SOTTOLI e SOTTACETI, two game changers in your pantry
If you're unable to get to the grocery store, you can order some Italian-style pickled and oil-packed vegetables, the perfect food to be kept in everyone's kitchen.
EASY TO STORE, FRESH FOR MONTHS
It is a beloved Italian tradition. During the summer, we preserve vegetables to be used during the winter. In these difficult times – when going regularly to the supermarket or the grocery store is quite impossible – so it could be a good idea to pack our pantries with sottoli and sottaceti, because they are very easy to store and will retain quality for at least a few months. But remember, once opened, the pickles should be kept in the fridge!
SOTTACETI, VEGETABLES PICKLED IN VINEGAR
The word sottaceti literally means "under vinegar" because these vegetables have been pickled in wine vinegar. One of the most famous Italian traditions for sottaceti is the Giardiniera, assorted pickled vegetables in vinegar like carrots, bell peppers, celery, cauliflower, olives. It is usually served as an appetizer. Giardiniera can also be used on panini (sandwiches) or on bruschetta.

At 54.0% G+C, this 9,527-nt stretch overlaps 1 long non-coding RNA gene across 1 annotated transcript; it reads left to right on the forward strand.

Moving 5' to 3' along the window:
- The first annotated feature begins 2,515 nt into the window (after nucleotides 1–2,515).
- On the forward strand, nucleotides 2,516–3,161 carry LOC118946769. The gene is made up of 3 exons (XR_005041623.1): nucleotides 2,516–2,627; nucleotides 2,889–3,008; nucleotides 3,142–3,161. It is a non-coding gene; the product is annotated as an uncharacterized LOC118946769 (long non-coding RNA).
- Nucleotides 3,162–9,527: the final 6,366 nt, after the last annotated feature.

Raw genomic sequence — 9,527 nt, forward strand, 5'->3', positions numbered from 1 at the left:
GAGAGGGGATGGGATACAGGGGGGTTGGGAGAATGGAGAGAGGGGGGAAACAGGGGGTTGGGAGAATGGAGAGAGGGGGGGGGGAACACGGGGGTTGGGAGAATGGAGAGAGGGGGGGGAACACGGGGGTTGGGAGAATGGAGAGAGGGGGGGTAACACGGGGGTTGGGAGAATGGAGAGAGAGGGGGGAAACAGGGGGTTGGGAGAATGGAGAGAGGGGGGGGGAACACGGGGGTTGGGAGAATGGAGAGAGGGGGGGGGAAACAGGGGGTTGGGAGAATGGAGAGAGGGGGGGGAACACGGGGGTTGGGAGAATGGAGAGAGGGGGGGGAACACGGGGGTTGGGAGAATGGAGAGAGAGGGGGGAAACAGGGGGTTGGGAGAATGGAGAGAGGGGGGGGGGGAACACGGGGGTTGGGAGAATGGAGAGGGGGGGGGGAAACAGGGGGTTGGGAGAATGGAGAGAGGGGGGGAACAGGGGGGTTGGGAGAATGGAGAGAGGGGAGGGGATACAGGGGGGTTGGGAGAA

SOTTOLI, VEGETABLES PICKLED IN OIL
The Italian name means "under oil." We define sottoli as all the vegetables packed in olive oil. Usually they are pre-cooked or marinated, then put in a jar and covered with oil. The ancient Italian farmers perfected the sottoli technique over the course of many generations. Their method allows the vegetables (like olives, artichokes, eggplant, mushrooms, peppers, pumpkin) to keep the flavor all year long. Usually they cook the vegetables with white vinegar, water, black pepper and laurel for a very brief time. Then they dry the vegetables on a dish cloth. When it is dry and cold, they put it on a jar and cover it with extra virgin olive oil.
At Magnifico, we can help you create a personal stock of preserves and pickled produce. Here is our pantry with a rich selection of sottoli. You will find traditional Italian specialties perfect for an appetizer or aperitivo, as a side dish or even a main course.
- Donatella Mulvoni